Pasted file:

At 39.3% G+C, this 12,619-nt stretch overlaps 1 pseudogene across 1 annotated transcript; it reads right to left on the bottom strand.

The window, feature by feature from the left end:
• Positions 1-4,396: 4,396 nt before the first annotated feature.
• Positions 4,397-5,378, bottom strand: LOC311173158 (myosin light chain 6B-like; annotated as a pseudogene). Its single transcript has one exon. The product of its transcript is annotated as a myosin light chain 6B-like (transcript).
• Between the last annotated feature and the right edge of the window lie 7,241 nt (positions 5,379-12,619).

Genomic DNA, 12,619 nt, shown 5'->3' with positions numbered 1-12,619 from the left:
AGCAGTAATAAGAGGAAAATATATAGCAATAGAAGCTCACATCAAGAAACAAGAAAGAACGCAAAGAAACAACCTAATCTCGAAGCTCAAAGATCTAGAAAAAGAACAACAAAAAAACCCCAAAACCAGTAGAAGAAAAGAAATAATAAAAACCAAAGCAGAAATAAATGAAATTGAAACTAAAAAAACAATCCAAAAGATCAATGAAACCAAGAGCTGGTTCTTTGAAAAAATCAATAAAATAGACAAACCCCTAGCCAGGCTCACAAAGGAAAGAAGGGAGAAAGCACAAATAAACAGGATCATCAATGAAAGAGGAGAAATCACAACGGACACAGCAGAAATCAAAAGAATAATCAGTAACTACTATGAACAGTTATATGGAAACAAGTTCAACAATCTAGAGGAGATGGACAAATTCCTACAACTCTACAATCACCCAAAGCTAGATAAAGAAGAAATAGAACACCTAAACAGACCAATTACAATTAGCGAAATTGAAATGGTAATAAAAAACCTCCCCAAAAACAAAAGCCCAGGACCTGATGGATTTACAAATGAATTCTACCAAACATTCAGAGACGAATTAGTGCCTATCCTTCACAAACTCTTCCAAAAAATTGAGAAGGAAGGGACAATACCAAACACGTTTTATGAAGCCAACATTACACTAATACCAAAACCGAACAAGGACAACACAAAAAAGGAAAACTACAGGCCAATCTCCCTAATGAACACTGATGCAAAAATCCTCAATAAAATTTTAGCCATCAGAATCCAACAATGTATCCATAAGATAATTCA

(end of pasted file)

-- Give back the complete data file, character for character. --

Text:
At 39.3% G+C, this 12,619-nt stretch overlaps 1 pseudogene across 1 annotated transcript; it reads right to left on the bottom strand.

The window, feature by feature from the left end:
• Positions 1-4,396: 4,396 nt before the first annotated feature.
• Positions 4,397-5,378, bottom strand: LOC311173158 (myosin light chain 6B-like; annotated as a pseudogene). Its single transcript has one exon. The product of its transcript is annotated as a myosin light chain 6B-like (transcript).
• Between the last annotated feature and the right edge of the window lie 7,241 nt (positions 5,379-12,619).

Genomic DNA, 12,619 nt, shown 5'->3' with positions numbered 1-12,619 from the left:
AGCAGTAATAAGAGGAAAATATATAGCAATAGAAGCTCACATCAAGAAACAAGAAAGAACGCAAAGAAACAACCTAATCTCGAAGCTCAAAGATCTAGAAAAAGAACAACAAAAAAACCCCAAAACCAGTAGAAGAAAAGAAATAATAAAAACCAAAGCAGAAATAAATGAAATTGAAACTAAAAAAACAATCCAAAAGATCAATGAAACCAAGAGCTGGTTCTTTGAAAAAATCAATAAAATAGACAAACCCCTAGCCAGGCTCACAAAGGAAAGAAGGGAGAAAGCACAAATAAACAGGATCATCAATGAAAGAGGAGAAATCACAACGGACACAGCAGAAATCAAAAGAATAATCAGTAACTACTATGAACAGTTATATGGAAACAAGTTCAACAATCTAGAGGAGATGGACAAATTCCTACAACTCTACAATCACCCAAAGCTAGATAAAGAAGAAATAGAACACCTAAACAGACCAATTACAATTAGCGAAATTGAAATGGTAATAAAAAACCTCCCCAAAAACAAAAGCCCAGGACCTGATGGATTTACAAATGAATTCTACCAAACATTCAGAGACGAATTAGTGCCTATCCTTCACAAACTCTTCCAAAAAATTGAGAAGGAAGGGACAATACCAAACACGTTTTATGAAGCCAACATTACACTAATACCAAAACCGAACAAGGACAACACAAAAAAGGAAAACTACAGGCCAATCTCCCTAATGAACACTGATGCAAAAATCCTCAATAAAATTTTAGCCATCAGAATCCAACAATGTATCCATAAGATAATTCA